“Under the collateral source rule, a tortfeasor may not benefit, and an injured plaintiff’s tort recovery may not be reduced, because of monies received by the plaintiff from sources independent of the tortfeasor’s procuration or contribution. Under this well-established doctrine, the payments received from the independent source are not deducted from the award the aggrieved party would otherwise receive from the wrongdoer.” See Louisiana Dept. of Transp. & Dev. v. Kansas City Southern Railway Co., 02-2349, p. 6 (La. 5/20/03), 846 So.2d 734, 739.

Essentially, the court asks two questions when assessing whether the collateral source rule should apply. First, does the claimed benefit arise from some payment, wage deduction or other contribution by the Plaintiff that would diminish the plaintiff’s patrimony?  Second, will the goal of tort deterrence be promoted by allowing the windfall?  In a series of cases culminating in the case at bar, the court has been limiting the application of the collateral source rule in a number of contexts.

The court in Bozeman v. State, 03-1016 (La. 7/2/04), 879 So.2d 692, found that the collateral source rule did not apply when Medicaid was the payor such that the defendant could not be responsible for any amounts above what Medicaid paid to the provider. The court reasoned that it would be “unconscionable” to require taxpayers to pay the bills and then let a plaintiff recover the full undiscounted medical expenses and “pocket the windfall.” The court continued by noting in “Cutsinger v. Redfern, 08-2607 (La. 5/22/09), 12 So.3d 945, this court found the collateral source rule did not apply to prevent the plaintiff’s uninsured motorist carrier from receiving a credit for workers’ compensation benefits paid by her employer, even though the plaintiff paid for the UM coverage herself.” In Hoffman v. 21st Century North American Ins. Co., 14-2279 (La. 10/2/15), 209 So.3d 702, the court held that the collateral source rule does not apply to attorney-negotiated medical discounts. The court also looked at the US 5th Circuit in Deperrodil v. Bozovic Marine, Inc., 842 F.3d 353 (5th Cir. 2016), that the collateral source rule does not apply above any amounts actually paid by the employer in the context of the LHWCA.

In each of the instances outlined, the court noted that the patrimony of the plaintiff was not impacted by limiting recovery to the amount of medical bills actually paid. Moreover, the court noted that the goal of tort deterrence is not negatively impacted, and that allowing a plaintiff to recover a windfall in this context is tantamount to an award of punitive damages that are not recoverable absent statutory authority which is not present in this context.   The Simmons decision now extends that same logic to cases where a Workers Compensation insurer has paid the medical benefits pursuant to the Louisiana Workers Compensation Law.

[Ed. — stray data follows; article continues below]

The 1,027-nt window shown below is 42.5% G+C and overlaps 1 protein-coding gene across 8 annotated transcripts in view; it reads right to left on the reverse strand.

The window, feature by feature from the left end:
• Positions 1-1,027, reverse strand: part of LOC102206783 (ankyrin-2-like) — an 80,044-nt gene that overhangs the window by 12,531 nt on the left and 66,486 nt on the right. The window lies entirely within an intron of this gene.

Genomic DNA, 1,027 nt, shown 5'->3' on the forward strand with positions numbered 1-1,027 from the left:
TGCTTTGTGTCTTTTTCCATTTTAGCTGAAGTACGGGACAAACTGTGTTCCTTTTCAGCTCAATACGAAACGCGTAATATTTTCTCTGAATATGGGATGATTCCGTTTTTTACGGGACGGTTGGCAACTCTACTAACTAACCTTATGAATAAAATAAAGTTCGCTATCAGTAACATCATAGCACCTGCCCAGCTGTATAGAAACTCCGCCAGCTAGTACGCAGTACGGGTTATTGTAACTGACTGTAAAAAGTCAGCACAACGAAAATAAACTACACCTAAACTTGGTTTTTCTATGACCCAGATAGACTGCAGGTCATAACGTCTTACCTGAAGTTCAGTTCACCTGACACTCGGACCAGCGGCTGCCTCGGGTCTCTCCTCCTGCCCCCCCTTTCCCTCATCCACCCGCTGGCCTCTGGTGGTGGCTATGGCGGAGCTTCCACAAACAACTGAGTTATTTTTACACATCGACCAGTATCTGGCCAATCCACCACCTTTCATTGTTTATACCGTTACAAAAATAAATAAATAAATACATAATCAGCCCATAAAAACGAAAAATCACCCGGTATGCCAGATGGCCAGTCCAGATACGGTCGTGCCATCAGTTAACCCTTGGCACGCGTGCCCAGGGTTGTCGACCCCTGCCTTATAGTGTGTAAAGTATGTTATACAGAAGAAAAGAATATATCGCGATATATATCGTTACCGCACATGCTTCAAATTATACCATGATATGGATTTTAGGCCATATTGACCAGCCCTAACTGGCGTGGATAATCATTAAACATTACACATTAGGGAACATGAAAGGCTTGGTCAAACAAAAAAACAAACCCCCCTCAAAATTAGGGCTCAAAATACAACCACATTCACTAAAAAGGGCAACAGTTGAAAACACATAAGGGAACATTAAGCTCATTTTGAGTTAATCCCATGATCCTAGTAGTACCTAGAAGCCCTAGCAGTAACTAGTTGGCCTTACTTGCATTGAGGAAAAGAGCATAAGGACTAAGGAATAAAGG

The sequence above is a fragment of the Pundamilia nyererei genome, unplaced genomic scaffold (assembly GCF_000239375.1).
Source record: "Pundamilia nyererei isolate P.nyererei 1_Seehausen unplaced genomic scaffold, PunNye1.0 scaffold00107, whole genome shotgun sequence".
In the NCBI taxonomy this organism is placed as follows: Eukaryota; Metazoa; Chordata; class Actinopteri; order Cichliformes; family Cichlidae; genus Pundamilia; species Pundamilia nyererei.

This ruling will have significant impact on the evaluation, settlement and trial of tort cases that have corresponding Workers Compensation claims.

Submitted by John P. Wolff, III (Partner)

Past Mistakes: Waiver of Coverage Defenses

What does it mean to “waive” something? To an insurer in Louisiana, the meaning is clear; a waiver can mean thousands or even millions of dollars in insurance coverage that may otherwise be excluded. Recently, the Louisiana Supreme Court in Forvendel v. State Farm Mutual Automobile Insurance Company, 2017-C-2074 (June 27, 2018) clarified when an insurer will be found to have waived coverage defenses.

Waiver is generally understood as the “intentional relinquishment of a known right, power, or privilege.” Waiver occurs when there is: 1) a right; 2) that is known; and, 3) an actual intention to forego the right or conduct so inconsistent with an intent to enforce the right so as to induce a reasonable belief that it has been relinquished. The waiver rule is generally applied to an insurer who defends itself and its insured without having obtained a nonwaiver agreement to preserve its coverage defense. The joint defense of the insured and the insurer, without asserting a known defense, is deemed to be conduct inconsistent with the enforcement of the coverage defense and therefore a waiver.

In Forvendel, the Louisiana Supreme Court considered whether an insurer’s waiver of a coverage defense in a prior claim served to waive the coverage defense in a subsequent claim involving the same insured and similar circumstances. The key issue in the case was whether the insurer’s conduct in allowing the same insured to “stack” two UM coverages contrary to Louisiana’s “anti-stacking” law (La. R.S. 22:1295 (1)(c)) when adjusting an accident claim in 2007 served as a waiver of the right to assert the anti-stacking law when adjusting a 2013 accident claim.

Luckily for insurers, who could be forever bound by past mistakes in their handling of claims, the Louisiana Supreme Court reversed the two lower courts and found the right was not waived. In so ruling, the Court distinguished prior case law in which a coverage defense was found to have been waived because the insurer’s conduct took place while handing the same claim, not a prior claim. The Louisiana Supreme Court also drew on a line of cases that allowed insurers to recover previously made payments under well-established principles of Louisiana law allowing for the recoupment of payments not due.